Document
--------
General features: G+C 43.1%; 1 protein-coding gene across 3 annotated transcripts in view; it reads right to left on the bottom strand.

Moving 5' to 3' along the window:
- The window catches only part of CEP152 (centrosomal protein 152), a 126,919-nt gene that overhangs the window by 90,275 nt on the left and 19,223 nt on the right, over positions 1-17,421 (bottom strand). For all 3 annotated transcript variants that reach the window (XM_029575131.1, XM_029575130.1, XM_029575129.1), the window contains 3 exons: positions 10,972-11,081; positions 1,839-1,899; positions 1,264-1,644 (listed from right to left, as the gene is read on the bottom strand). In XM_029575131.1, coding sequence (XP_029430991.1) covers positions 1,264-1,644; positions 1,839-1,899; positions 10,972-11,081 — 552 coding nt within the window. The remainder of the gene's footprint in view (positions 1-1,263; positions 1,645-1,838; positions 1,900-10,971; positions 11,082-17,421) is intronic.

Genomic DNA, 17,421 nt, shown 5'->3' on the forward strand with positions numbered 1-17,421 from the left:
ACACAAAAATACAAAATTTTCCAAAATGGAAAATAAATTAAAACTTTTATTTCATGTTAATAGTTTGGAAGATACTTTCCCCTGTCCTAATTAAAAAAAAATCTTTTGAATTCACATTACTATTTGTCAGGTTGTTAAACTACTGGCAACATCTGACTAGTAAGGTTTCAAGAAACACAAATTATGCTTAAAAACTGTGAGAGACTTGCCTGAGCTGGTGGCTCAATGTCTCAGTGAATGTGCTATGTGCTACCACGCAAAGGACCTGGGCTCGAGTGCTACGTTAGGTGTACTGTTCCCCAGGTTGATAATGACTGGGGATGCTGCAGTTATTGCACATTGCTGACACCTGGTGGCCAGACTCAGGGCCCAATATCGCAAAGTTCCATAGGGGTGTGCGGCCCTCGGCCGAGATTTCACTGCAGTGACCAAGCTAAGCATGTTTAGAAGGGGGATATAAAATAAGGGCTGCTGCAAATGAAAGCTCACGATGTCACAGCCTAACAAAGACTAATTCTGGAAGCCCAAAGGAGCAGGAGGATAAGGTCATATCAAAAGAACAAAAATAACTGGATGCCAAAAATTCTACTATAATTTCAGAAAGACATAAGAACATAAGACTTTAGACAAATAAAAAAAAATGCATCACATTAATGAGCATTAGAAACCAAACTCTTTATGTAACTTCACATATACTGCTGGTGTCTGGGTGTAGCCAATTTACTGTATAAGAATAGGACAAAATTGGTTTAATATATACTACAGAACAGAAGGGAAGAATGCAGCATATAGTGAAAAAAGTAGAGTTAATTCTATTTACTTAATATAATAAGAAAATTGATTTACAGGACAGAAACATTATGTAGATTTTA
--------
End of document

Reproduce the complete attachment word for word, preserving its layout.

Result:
General features: G+C 43.1%; 1 protein-coding gene across 3 annotated transcripts in view; it reads right to left on the bottom strand.

Moving 5' to 3' along the window:
- The window catches only part of CEP152 (centrosomal protein 152), a 126,919-nt gene that overhangs the window by 90,275 nt on the left and 19,223 nt on the right, over positions 1-17,421 (bottom strand). For all 3 annotated transcript variants that reach the window (XM_029575131.1, XM_029575130.1, XM_029575129.1), the window contains 3 exons: positions 10,972-11,081; positions 1,839-1,899; positions 1,264-1,644 (listed from right to left, as the gene is read on the bottom strand). In XM_029575131.1, coding sequence (XP_029430991.1) covers positions 1,264-1,644; positions 1,839-1,899; positions 10,972-11,081 — 552 coding nt within the window. The remainder of the gene's footprint in view (positions 1-1,263; positions 1,645-1,838; positions 1,900-10,971; positions 11,082-17,421) is intronic.

Genomic DNA, 17,421 nt, shown 5'->3' on the forward strand with positions numbered 1-17,421 from the left:
ACACAAAAATACAAAATTTTCCAAAATGGAAAATAAATTAAAACTTTTATTTCATGTTAATAGTTTGGAAGATACTTTCCCCTGTCCTAATTAAAAAAAAATCTTTTGAATTCACATTACTATTTGTCAGGTTGTTAAACTACTGGCAACATCTGACTAGTAAGGTTTCAAGAAACACAAATTATGCTTAAAAACTGTGAGAGACTTGCCTGAGCTGGTGGCTCAATGTCTCAGTGAATGTGCTATGTGCTACCACGCAAAGGACCTGGGCTCGAGTGCTACGTTAGGTGTACTGTTCCCCAGGTTGATAATGACTGGGGATGCTGCAGTTATTGCACATTGCTGACACCTGGTGGCCAGACTCAGGGCCCAATATCGCAAAGTTCCATAGGGGTGTGCGGCCCTCGGCCGAGATTTCACTGCAGTGACCAAGCTAAGCATGTTTAGAAGGGGGATATAAAATAAGGGCTGCTGCAAATGAAAGCTCACGATGTCACAGCCTAACAAAGACTAATTCTGGAAGCCCAAAGGAGCAGGAGGATAAGGTCATATCAAAAGAACAAAAATAACTGGATGCCAAAAATTCTACTATAATTTCAGAAAGACATAAGAACATAAGACTTTAGACAAATAAAAAAAAATGCATCACATTAATGAGCATTAGAAACCAAACTCTTTATGTAACTTCACATATACTGCTGGTGTCTGGGTGTAGCCAATTTACTGTATAAGAATAGGACAAAATTGGTTTAATATATACTACAGAACAGAAGGGAAGAATGCAGCATATAGTGAAAAAAGTAGAGTTAATTCTATTTACTTAATATAATAAGAAAATTGATTTACAGGACAGAAACATTATGTAGATTTTA